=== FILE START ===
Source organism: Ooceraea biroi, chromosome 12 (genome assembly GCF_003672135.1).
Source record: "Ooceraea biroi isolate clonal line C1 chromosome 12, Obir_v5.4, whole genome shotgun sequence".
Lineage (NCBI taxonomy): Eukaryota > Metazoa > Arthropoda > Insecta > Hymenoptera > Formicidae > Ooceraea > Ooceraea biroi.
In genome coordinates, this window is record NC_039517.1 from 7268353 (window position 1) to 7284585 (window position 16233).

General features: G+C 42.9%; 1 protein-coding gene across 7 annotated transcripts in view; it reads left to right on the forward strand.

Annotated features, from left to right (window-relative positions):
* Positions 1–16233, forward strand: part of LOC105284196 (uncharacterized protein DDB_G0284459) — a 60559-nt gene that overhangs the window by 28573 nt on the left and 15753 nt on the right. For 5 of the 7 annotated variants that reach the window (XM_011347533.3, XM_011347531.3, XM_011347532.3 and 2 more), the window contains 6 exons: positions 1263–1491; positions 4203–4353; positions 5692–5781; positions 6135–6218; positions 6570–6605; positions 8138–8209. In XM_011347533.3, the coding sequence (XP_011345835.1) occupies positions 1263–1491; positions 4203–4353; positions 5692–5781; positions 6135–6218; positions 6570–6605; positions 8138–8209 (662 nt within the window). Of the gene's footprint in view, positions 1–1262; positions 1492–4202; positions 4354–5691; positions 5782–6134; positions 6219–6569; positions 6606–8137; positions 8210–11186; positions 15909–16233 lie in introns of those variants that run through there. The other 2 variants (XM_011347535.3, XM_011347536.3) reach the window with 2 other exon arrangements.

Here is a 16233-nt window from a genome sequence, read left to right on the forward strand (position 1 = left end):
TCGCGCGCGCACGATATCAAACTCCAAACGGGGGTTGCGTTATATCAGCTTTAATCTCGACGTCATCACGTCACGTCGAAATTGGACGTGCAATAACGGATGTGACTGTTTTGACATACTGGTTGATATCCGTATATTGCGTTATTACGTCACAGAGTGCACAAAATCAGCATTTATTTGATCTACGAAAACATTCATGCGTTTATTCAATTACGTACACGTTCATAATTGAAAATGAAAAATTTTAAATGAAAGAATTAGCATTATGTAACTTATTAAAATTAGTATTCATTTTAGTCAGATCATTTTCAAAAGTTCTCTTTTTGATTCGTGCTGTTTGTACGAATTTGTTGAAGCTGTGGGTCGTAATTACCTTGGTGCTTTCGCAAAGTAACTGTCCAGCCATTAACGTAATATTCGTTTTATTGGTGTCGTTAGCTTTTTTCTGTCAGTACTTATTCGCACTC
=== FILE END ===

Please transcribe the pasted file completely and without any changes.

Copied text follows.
Source organism: Ooceraea biroi, chromosome 12 (genome assembly GCF_003672135.1).
Source record: "Ooceraea biroi isolate clonal line C1 chromosome 12, Obir_v5.4, whole genome shotgun sequence".
Lineage (NCBI taxonomy): Eukaryota > Metazoa > Arthropoda > Insecta > Hymenoptera > Formicidae > Ooceraea > Ooceraea biroi.
In genome coordinates, this window is record NC_039517.1 from 7268353 (window position 1) to 7284585 (window position 16233).

General features: G+C 42.9%; 1 protein-coding gene across 7 annotated transcripts in view; it reads left to right on the forward strand.

Annotated features, from left to right (window-relative positions):
* Positions 1–16233, forward strand: part of LOC105284196 (uncharacterized protein DDB_G0284459) — a 60559-nt gene that overhangs the window by 28573 nt on the left and 15753 nt on the right. For 5 of the 7 annotated variants that reach the window (XM_011347533.3, XM_011347531.3, XM_011347532.3 and 2 more), the window contains 6 exons: positions 1263–1491; positions 4203–4353; positions 5692–5781; positions 6135–6218; positions 6570–6605; positions 8138–8209. In XM_011347533.3, the coding sequence (XP_011345835.1) occupies positions 1263–1491; positions 4203–4353; positions 5692–5781; positions 6135–6218; positions 6570–6605; positions 8138–8209 (662 nt within the window). Of the gene's footprint in view, positions 1–1262; positions 1492–4202; positions 4354–5691; positions 5782–6134; positions 6219–6569; positions 6606–8137; positions 8210–11186; positions 15909–16233 lie in introns of those variants that run through there. The other 2 variants (XM_011347535.3, XM_011347536.3) reach the window with 2 other exon arrangements.

Here is a 16233-nt window from a genome sequence, read left to right on the forward strand (position 1 = left end):
TCGCGCGCGCACGATATCAAACTCCAAACGGGGGTTGCGTTATATCAGCTTTAATCTCGACGTCATCACGTCACGTCGAAATTGGACGTGCAATAACGGATGTGACTGTTTTGACATACTGGTTGATATCCGTATATTGCGTTATTACGTCACAGAGTGCACAAAATCAGCATTTATTTGATCTACGAAAACATTCATGCGTTTATTCAATTACGTACACGTTCATAATTGAAAATGAAAAATTTTAAATGAAAGAATTAGCATTATGTAACTTATTAAAATTAGTATTCATTTTAGTCAGATCATTTTCAAAAGTTCTCTTTTTGATTCGTGCTGTTTGTACGAATTTGTTGAAGCTGTGGGTCGTAATTACCTTGGTGCTTTCGCAAAGTAACTGTCCAGCCATTAACGTAATATTCGTTTTATTGGTGTCGTTAGCTTTTTTCTGTCAGTACTTATTCGCACTC